DUBAI, United Arab Emirates — When Iran holds state-run ceremonies this week for an important Islamic feast day, there will be one very noticeable change: former President Hashemi Rafsanjani will not be leading the prayers.
The removal of Rafsanjani from the high-profile role is the latest slap by the ruling establishment against the single figure they may fear most – a powerful combination of elder statesman, super-wealthy tycoon and head of the only group empowered to remove Iran's supreme leader.
It's also a reflection of the Islamic leadership's deep worries about how to deal with a dissenter within the inner ranks.
"They cannot wipe him out, but they are trying to quarantine him," said Alireza Nourizadeh, chief researcher at the Center for Arab-Iranian Studies in London.
Rafsanjani has appeared to side with critics alleging that the June presidential election was rigged and his ire drifted toward the very pinnacle of Iranian power: Supreme Leader Ayatollah Ali Khamenei.
To Iran's ruling powers, the 75-year-old cleric represents a threat that's perceived as even more acute than the street protests and opposition leaders who emerged after the disputed June presidential elections.
He leads the only group capable of removing Khamenei, the Assembly of Experts, and there were strong hints that after the election he consulted with other members on the unprecedented step of ousting or reprimanding the supreme leader – whose most loyal supporters believe is answerable only to God.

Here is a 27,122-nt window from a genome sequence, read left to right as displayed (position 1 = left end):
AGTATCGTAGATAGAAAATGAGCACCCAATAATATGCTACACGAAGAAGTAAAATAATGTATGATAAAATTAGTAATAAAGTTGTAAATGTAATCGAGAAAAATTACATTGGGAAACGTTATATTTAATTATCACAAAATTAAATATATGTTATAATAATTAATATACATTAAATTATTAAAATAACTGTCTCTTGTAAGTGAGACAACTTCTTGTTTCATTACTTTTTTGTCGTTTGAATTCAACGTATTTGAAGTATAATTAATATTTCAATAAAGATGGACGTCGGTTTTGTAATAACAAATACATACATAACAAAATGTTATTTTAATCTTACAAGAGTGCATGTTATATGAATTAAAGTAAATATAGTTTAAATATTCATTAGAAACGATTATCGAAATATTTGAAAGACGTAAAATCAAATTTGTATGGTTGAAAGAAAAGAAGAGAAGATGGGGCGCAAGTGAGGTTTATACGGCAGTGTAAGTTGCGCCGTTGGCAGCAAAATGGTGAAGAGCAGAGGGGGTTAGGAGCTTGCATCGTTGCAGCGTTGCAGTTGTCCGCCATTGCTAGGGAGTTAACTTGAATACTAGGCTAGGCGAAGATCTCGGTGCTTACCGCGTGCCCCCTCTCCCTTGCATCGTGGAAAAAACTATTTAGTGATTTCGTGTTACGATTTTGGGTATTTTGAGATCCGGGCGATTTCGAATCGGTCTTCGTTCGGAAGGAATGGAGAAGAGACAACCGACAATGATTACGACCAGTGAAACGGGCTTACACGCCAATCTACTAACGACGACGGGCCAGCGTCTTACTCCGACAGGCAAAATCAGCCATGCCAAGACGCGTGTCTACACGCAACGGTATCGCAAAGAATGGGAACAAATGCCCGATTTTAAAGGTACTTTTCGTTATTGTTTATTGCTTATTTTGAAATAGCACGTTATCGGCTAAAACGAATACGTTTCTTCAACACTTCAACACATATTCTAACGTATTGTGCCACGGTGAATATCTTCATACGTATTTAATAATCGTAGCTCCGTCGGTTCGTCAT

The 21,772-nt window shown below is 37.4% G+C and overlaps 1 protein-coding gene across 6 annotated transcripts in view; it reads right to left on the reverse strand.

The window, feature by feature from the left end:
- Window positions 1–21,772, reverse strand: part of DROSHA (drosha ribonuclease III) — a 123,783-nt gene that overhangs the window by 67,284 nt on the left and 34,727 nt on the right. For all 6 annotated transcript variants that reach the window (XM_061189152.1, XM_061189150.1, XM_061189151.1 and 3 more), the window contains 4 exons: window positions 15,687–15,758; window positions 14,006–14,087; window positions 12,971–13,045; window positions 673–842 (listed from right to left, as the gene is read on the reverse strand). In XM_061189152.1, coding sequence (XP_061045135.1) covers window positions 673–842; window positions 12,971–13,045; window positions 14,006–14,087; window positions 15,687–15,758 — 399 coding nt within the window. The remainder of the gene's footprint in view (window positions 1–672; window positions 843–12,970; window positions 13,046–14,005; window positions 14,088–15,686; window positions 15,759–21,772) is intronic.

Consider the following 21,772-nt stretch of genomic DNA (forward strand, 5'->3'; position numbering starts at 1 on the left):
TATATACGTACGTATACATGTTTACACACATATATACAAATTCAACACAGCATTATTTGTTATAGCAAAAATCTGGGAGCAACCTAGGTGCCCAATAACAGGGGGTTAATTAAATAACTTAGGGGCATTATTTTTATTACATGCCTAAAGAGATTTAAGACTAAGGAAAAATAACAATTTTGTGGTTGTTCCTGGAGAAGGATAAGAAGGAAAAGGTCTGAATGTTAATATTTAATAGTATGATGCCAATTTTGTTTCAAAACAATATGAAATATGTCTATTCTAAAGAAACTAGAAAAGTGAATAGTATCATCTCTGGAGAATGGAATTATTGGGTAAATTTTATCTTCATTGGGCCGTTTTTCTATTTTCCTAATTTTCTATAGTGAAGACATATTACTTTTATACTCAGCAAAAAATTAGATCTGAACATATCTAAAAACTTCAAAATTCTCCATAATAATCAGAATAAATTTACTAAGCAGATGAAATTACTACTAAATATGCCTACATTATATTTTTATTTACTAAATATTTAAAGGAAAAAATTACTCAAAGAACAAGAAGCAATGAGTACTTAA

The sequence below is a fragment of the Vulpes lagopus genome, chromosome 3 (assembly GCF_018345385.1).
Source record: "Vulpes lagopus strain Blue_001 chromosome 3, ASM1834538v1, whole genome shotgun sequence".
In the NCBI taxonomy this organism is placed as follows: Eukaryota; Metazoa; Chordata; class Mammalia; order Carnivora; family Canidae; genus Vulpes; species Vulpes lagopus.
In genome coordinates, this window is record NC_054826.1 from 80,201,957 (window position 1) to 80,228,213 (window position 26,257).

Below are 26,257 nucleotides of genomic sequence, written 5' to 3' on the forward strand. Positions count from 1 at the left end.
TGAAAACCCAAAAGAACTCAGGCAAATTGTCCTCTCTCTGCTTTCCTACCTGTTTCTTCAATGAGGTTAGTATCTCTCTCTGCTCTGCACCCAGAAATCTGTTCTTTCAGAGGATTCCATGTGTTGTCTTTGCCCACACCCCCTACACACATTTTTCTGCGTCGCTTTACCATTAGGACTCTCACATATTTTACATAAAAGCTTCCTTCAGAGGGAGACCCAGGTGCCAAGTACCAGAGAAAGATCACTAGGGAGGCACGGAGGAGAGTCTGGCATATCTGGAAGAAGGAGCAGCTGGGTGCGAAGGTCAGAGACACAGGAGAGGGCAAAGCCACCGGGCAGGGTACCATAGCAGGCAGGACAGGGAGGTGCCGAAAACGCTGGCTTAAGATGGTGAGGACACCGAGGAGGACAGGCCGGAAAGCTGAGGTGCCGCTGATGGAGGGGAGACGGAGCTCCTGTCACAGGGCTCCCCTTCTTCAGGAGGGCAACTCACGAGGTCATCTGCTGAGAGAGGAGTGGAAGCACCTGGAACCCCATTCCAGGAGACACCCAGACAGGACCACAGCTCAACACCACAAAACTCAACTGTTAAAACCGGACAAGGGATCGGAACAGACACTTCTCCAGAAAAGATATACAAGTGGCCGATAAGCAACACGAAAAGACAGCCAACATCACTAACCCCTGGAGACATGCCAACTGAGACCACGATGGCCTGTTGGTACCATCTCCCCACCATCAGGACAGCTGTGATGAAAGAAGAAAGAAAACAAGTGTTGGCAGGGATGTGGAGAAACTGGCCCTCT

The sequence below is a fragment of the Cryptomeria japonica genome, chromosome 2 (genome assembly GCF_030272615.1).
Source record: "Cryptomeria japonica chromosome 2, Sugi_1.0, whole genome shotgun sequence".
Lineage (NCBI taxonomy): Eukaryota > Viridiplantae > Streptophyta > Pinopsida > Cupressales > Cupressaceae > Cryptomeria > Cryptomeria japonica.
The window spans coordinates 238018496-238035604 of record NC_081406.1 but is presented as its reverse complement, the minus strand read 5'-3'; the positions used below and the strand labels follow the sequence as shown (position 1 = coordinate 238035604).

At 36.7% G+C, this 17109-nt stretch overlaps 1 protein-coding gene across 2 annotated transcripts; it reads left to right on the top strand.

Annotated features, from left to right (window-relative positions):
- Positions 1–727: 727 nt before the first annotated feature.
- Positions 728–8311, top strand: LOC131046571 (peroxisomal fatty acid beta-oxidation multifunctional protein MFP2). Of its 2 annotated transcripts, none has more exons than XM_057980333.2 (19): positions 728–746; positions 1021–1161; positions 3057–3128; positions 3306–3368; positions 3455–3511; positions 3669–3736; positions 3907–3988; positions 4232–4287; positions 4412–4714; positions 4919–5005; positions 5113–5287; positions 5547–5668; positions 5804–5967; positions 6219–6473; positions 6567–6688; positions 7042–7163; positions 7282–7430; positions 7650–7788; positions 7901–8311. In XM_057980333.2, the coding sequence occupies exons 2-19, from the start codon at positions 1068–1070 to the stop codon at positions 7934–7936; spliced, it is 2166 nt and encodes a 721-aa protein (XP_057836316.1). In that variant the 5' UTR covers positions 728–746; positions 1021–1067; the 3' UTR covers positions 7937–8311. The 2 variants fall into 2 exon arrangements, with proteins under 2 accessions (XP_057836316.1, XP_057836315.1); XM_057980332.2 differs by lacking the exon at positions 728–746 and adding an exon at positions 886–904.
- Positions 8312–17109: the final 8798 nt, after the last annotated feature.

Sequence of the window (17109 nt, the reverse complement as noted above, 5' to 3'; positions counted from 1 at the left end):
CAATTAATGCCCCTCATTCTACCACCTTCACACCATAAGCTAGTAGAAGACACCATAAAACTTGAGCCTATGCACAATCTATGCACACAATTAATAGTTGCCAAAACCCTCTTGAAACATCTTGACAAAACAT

Rafsanjani declined repeated requests by The Associated Press for an interview. But clearly Iran's rulers are doing all they can to keep him bottled up – part of a blanket offensive to muzzle opposition voices in public and in the media.
"There is probably no one that strikes more fear in the ruling elite than Rafsanjani," said Nourizadeh. "There is an effort to keep him out of the public eye as much as possible."
Rafsanjani was blackballed from leading Saturday's prayers for the Eid al-Adha, or the Feast of the Sacrifice, one of the most important days on the Muslim calendar. He has led the ceremonies most years since the 1979 Islamic Revolution.
Rafsanjani also has been dropped from his regular, once-a-week meetings with Khamenei and has been pushed off the rotation to lead Friday prayers at Tehran University – an event broadcast live around the country and often used as a platform for political messages.
State media now rarely mentions Rafsanjani, who was president from 1989 to 1997. In an unusual bit of coverage Monday, Rafsanjani used a meeting with students to suggest Iran's leaders risk self-inflicted wounds if they continue to divide society.
"If we separate people from the system, this will damage it," Rafsanjani was quoted as saying.
It's a milder rendition of Rafsanjani's defining moment in the postelection crisis: a tearful sermon during Friday prayers in July as he described how Iran was being torn apart by "doubts" about the election results and the fierce crackdowns that followed.